Born: January 28, 1916,
Faywood, New Mexico
Died: August 8, 1990,
Laguna Hills, California
Julian Donaldson Torres was born in Faywood, New Mexico on January 28, 1916. The youngest boy of 3 boys and 9 girls, he spent his early years on the family farm in New Mexico along the Mimbres River; no doubt his lifelong love and respect for rural life and its values can be traced to these roots.
Julian and his sisters came to Southern California during the depression to join other family members who had already come west. He graduated from Hollenbeck Junior High School and attended Roosevelt High School in East Los Angeles. At 18, he joined the Civilian Conservation Corps as a laborer and later worked on many large projects for the Department of the Interior. He was discharged from the CCC in 1935. In 1941, at age 25, he joined the US Army, where he was trained at Fort Leonard Wood, MO in the 478 Engineer Maintenance Company as a heavy equipment mechanic, his subsequent vocation.
Julian spent a significant part of World War II stationed in Iran and Iraq, the first time American servicemen were sent to the Middle East. These years made a lasting impression on him; he became knowledgeable about the people, their history and culture, and spoke repeatedly of his experiences and feelings for the region. No doubt the irony of his death at a time when American G.I.’s were once again digging into protect our perceived interests in that part of the world is not lost on any of us.
Following his honorable discharge from the service, Julian met and later married Margaret Romero, of Albuquerque, New Mexico, his beloved wife of 44 years. Although the portrait of a young serviceman bespeaks a handsome, confident war veteran, Julian’s introduction to Margaret had to be arranged for him by his friend Hilario (Larry) Luna of Tierra Amarilla, New Mexico who he met in Los Angeles, before the war. Larry was later to marry Margaret’s twin sister, Mary. This represents one of only a handful of times his family can remember him to have been outwardly shy.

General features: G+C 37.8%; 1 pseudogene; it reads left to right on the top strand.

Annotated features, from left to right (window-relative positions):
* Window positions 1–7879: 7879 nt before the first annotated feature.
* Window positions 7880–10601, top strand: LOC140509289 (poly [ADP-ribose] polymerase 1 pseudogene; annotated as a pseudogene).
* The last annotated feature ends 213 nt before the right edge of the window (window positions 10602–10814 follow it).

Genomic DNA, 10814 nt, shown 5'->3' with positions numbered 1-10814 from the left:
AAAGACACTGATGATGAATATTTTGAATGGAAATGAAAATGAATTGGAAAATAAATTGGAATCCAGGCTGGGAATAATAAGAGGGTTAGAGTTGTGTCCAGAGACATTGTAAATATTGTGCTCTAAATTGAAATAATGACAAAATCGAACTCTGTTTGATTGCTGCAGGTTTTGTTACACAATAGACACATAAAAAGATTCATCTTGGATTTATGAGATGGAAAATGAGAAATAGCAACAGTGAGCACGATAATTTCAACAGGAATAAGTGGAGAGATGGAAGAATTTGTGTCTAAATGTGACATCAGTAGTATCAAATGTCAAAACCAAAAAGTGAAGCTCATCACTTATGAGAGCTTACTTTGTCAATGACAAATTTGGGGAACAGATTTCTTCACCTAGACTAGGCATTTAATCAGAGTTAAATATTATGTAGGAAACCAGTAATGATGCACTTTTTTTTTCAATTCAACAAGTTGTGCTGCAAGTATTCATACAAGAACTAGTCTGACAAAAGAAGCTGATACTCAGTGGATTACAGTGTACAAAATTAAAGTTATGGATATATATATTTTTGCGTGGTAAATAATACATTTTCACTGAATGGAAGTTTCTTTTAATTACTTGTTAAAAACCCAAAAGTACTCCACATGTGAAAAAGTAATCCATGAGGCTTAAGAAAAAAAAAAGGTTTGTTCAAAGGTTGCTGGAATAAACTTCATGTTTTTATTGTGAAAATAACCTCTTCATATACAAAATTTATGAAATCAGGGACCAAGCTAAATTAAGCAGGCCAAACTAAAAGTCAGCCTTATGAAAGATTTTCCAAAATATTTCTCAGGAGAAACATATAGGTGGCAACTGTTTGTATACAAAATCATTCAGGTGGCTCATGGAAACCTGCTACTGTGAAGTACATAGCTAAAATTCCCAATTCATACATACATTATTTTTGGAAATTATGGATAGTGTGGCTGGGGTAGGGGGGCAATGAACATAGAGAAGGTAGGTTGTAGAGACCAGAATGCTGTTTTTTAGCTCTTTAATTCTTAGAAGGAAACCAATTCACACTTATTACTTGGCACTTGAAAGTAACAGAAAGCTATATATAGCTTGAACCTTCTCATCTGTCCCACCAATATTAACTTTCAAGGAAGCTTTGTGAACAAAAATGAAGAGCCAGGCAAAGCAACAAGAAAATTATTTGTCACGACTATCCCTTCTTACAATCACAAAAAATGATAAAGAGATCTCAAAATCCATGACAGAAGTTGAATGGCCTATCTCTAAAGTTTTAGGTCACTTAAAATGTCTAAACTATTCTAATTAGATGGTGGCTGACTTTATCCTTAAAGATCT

Julian’s marriage to Margaret produced five children; Ramona Andrea b 1947, Bernice Antoinette b 1948, Juliann b 1950, Joseph Daniel b1954, and Francine Marie b 1956; all born and raised in Los Angeles, California. They in turn, had six granddaughters and two grandsons.
In 1973, after 30 years with the Los Angeles County Roads Department, Julian retired and moved with Margaret to Olancha, California, where he could return to his rural roots and his beloved High Sierras and also be close to his brother Antonio and sister Lucida and son Danny who had moved to the area while still in high school. Some of the fondest memories of Julian included a horseback ride with him over the Olancha Pass to Monache Meadows. While climbing the switchbacks on the eastern side of the pass, Francine voiced some complaints concerning her horse’s performance, which were echoed by Julie. This resulted in some rather blunt instruction from Julian regarding proper horsemanship and the like. A mild disagreement ensued, at which point Julian’s horse promptly sat down on the trail, nearly dumping him over the side and bringing his lesson to an abrupt halt. Julian’s reaction was quick and deft- after cussing his horse, he switched the subject from proper riding techniques to how one must deal with recalcitrant horses- and carried on without missing a beat. Presumably, they’re admitted stubbornness, reluctance to quit what they start, and obvious perseverance are qualities Julian’s children acquired from their father.
With Margaret, Julian also was instrumental in teaching their children a number of other values, which have helped to shape their lives, give it meaning, and for which they each have expressed their gratitude;
- the value of hard work;
- the importance of trying to learn something new each day;
- the ability to think for oneself and, if necessary, be self-sufficient;
- respect for the family’s Spanish heritage and traditions and, at the same time, for people from different culture.
- a consuming interest in history, reading and foreign languages;
- love for all animals; even in Los Angels, the Torres brood included at various times, cats, dogs including one named Bear, a horse named Old Red, a pony named Watusi, mules, goats, rabbits, chickens, a tortoise, an alligator, and assorted and various strays;
- a love of the outdoors, the changing seasons, camping, riding, ranching and the Old West;
- an abiding interest in gardening, growing and eating fresh fruits and vegetables, curing olives, making jerky, canning, and whipping the “wool” in grandpa’s old mattress.
- summer vacation trips to New Mexico via a Willy’s Jeep, with multiple history lessons en route.
Julian enjoyed a good argument, believed in saying what was on his mind, was relatively unimpressed by supposed status and the trappings of success, and was often irreverent toward those in positions of power. There was little doubt about where he stood on the issues of the day, and although he sometime could be grumpy and or gruff, he had a soft spot for his family and for those less fortunate than he.
He taught his children to be survivors, did his best at all times, and ALWAYS did it his way with conviction. He is remembered by his family with much devotion, love, and pride…
This is an edited version of his eulogy submitted by Ramona Andrea Torres, April 2015.